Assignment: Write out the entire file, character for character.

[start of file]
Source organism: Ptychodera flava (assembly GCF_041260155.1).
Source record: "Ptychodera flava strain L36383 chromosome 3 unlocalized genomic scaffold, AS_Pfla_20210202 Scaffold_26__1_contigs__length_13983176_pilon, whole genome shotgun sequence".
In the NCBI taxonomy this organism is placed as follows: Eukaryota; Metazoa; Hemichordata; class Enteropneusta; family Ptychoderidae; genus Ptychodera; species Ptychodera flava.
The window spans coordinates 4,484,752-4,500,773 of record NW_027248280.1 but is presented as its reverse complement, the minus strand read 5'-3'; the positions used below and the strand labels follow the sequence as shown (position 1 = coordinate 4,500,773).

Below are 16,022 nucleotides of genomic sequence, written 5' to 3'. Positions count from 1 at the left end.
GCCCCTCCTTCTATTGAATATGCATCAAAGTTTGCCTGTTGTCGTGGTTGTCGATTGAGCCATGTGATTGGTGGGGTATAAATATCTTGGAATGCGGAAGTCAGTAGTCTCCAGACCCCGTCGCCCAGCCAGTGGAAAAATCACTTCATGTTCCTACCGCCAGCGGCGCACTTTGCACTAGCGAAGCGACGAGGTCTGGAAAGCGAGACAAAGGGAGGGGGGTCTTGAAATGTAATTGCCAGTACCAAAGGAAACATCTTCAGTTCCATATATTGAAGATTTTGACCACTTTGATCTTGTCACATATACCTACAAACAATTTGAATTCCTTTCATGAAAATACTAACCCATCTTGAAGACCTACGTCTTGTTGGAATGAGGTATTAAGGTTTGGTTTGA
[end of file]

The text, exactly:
Source organism: Ptychodera flava (assembly GCF_041260155.1).
Source record: "Ptychodera flava strain L36383 chromosome 3 unlocalized genomic scaffold, AS_Pfla_20210202 Scaffold_26__1_contigs__length_13983176_pilon, whole genome shotgun sequence".
In the NCBI taxonomy this organism is placed as follows: Eukaryota; Metazoa; Hemichordata; class Enteropneusta; family Ptychoderidae; genus Ptychodera; species Ptychodera flava.
The window spans coordinates 4,484,752-4,500,773 of record NW_027248280.1 but is presented as its reverse complement, the minus strand read 5'-3'; the positions used below and the strand labels follow the sequence as shown (position 1 = coordinate 4,500,773).

Below are 16,022 nucleotides of genomic sequence, written 5' to 3'. Positions count from 1 at the left end.
GCCCCTCCTTCTATTGAATATGCATCAAAGTTTGCCTGTTGTCGTGGTTGTCGATTGAGCCATGTGATTGGTGGGGTATAAATATCTTGGAATGCGGAAGTCAGTAGTCTCCAGACCCCGTCGCCCAGCCAGTGGAAAAATCACTTCATGTTCCTACCGCCAGCGGCGCACTTTGCACTAGCGAAGCGACGAGGTCTGGAAAGCGAGACAAAGGGAGGGGGGTCTTGAAATGTAATTGCCAGTACCAAAGGAAACATCTTCAGTTCCATATATTGAAGATTTTGACCACTTTGATCTTGTCACATATACCTACAAACAATTTGAATTCCTTTCATGAAAATACTAACCCATCTTGAAGACCTACGTCTTGTTGGAATGAGGTATTAAGGTTTGGTTTGA